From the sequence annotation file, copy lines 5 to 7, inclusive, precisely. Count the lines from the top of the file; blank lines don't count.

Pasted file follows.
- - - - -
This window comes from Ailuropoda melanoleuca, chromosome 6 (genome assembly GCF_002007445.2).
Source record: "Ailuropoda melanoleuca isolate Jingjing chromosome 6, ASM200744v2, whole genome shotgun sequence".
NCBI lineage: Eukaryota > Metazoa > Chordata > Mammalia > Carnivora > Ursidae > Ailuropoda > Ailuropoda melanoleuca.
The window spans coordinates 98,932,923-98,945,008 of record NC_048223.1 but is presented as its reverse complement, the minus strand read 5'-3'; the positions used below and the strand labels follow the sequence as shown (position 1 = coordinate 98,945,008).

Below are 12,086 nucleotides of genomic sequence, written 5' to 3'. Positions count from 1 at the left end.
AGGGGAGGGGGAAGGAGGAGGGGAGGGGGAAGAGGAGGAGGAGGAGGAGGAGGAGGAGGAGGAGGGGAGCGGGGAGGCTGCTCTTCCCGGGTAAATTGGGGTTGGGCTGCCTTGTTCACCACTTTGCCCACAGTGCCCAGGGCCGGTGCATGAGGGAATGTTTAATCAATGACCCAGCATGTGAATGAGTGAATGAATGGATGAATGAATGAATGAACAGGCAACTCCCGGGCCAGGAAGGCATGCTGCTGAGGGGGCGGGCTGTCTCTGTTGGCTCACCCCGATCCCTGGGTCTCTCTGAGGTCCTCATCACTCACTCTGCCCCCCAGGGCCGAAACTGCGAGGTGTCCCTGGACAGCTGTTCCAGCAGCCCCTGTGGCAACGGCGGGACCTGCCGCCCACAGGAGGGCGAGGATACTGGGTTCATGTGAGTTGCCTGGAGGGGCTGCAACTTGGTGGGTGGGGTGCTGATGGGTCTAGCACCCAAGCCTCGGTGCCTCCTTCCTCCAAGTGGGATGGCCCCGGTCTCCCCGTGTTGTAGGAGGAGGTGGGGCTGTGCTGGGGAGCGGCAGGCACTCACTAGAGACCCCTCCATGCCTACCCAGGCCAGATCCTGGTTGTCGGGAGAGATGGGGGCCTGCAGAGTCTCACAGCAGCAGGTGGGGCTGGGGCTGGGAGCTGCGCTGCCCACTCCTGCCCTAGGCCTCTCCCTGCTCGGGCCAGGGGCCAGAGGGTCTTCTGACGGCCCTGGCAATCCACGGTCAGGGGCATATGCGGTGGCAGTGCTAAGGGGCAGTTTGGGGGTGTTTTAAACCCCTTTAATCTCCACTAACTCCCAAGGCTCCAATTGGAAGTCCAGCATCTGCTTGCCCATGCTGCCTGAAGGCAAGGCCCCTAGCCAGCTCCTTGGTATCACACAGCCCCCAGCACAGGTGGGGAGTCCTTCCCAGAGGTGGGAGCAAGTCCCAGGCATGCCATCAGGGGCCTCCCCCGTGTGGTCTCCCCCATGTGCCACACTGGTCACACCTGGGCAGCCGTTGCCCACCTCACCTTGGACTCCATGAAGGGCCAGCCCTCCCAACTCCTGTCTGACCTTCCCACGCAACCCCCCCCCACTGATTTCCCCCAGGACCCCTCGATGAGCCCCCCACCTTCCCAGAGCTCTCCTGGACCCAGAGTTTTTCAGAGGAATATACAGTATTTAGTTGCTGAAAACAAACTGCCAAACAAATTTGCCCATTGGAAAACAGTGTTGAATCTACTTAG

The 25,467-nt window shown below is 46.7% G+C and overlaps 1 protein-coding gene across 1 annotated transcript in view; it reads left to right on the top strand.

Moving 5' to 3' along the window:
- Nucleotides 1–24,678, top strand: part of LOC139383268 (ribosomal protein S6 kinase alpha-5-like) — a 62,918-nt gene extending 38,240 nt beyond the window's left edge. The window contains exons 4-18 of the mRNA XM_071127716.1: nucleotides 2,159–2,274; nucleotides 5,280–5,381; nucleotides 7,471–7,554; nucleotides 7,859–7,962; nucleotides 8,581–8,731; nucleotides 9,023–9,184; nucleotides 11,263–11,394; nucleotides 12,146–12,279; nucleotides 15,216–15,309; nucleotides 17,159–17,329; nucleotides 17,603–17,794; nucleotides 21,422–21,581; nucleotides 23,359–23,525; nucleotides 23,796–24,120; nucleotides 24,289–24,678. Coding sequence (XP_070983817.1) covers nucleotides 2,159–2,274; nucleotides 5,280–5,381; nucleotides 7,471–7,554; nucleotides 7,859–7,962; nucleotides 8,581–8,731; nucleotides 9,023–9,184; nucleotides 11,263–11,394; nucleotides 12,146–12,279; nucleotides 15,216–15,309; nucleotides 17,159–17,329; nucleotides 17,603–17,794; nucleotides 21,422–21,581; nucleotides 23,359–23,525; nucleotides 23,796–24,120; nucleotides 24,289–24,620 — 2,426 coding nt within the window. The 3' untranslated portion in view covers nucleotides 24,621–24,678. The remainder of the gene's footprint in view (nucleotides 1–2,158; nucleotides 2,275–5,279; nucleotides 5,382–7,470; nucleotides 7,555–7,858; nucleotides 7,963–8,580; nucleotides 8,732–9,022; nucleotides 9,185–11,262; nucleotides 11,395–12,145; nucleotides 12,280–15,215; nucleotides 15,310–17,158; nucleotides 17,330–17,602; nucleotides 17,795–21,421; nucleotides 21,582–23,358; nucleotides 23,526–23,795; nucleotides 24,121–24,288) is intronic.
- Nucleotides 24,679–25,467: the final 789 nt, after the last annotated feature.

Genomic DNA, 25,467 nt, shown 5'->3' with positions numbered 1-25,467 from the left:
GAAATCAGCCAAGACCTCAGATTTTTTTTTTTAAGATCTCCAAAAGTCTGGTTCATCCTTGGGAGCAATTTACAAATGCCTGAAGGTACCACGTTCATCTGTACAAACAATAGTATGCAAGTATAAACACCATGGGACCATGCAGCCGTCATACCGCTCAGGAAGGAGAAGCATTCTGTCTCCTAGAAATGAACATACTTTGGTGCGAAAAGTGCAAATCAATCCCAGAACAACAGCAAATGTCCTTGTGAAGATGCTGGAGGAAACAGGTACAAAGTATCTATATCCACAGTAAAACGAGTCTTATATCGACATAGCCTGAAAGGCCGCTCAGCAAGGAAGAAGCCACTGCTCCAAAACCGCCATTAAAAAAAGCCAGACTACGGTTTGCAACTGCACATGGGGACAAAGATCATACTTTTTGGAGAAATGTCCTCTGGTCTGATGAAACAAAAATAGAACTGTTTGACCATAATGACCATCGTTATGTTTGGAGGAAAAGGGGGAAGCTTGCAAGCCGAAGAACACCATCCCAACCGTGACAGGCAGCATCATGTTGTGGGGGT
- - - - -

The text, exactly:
Below are 12,086 nucleotides of genomic sequence, written 5' to 3'. Positions count from 1 at the left end.
AGGGGAGGGGGAAGGAGGAGGGGAGGGGGAAGAGGAGGAGGAGGAGGAGGAGGAGGAGGAGGAGGGGAGCGGGGAGGCTGCTCTTCCCGGGTAAATTGGGGTTGGGCTGCCTTGTTCACCACTTTGCCCACAGTGCCCAGGGCCGGTGCATGAGGGAATGTTTAATCAATGACCCAGCATGTGAATGAGTGAATGAATGGATGAATGAATGAATGAACAGGCAACTCCCGGGCCAGGAAGGCATGCTGCTGAGGGGGCGGGCTGTCTCTGTTGGCTCACCCCGATCCCTGGGTCTCTCTGAGGTCCTCATCACTCACTCTGCCCCCCAGGGCCGAAACTGCGAGGTGTCCCTGGACAGCTGTTCCAGCAGCCCCTGTGGCAACGGCGGGACCTGCCGCCCACAGGAGGGCGAGGATACTGGGTTCATGTGAGTTGCCTGGAGGGGCTGCAACTTGGTGGGTGGGGTGCTGATGGGTCTAGCACCCAAGCCTCGGTGCCTCCTTCCTCCAAGTGGGATGGCCCCGGTCTCCCCGTGTTGTAGGAGGAGGTGGGGCTGTGCTGGGGAGCGGCAGGCACTCACTAGAGACCCCTCCATGCCTACCCAGGCCAGATCCTGGTTGTCGGGAGAGATGGGGGCCTGCAGAGTCTCACAGCAGCAGGTGGGGCTGGGGCTGGGAGCTGCGCTGCCCACTCCTGCCCTAGGCCTCTCCCTGCTCGGGCCAGGGGCCAGAGGGTCTTCTGACGGCCCTGGCAATCCACGGTCAGGGGCATATGCGGTGGCAGTGCTAAGGGGCAGTTTGGGGGTGTTTTAAACCCCTTTAATCTCCACTAACTCCCAAGGCTCCAATTGGAAGTCCAGCATCTGCTTGCCCATGCTGCCTGAAGGCAAGGCCCCTAGCCAGCTCCTTGGTATCACACAGCCCCCAGCACAGGTGGGGAGTCCTTCCCAGAGGTGGGAGCAAGTCCCAGGCATGCCATCAGGGGCCTCCCCCGTGTGGTCTCCCCCATGTGCCACACTGGTCACACCTGGGCAGCCGTTGCCCACCTCACCTTGGACTCCATGAAGGGCCAGCCCTCCCAACTCCTGTCTGACCTTCCCACGCAACCCCCCCCCACTGATTTCCCCCAGGACCCCTCGATGAGCCCCCCACCTTCCCAGAGCTCTCCTGGACCCAGAGTTTTTCAGAGGAATATACAGTATTTAGTTGCTGAAAACAAACTGCCAAACAAATTTGCCCATTGGAAAACAGTGTTGAATCTACTTAG

The 25,467-nt window shown below is 46.7% G+C and overlaps 1 protein-coding gene across 1 annotated transcript in view; it reads left to right on the top strand.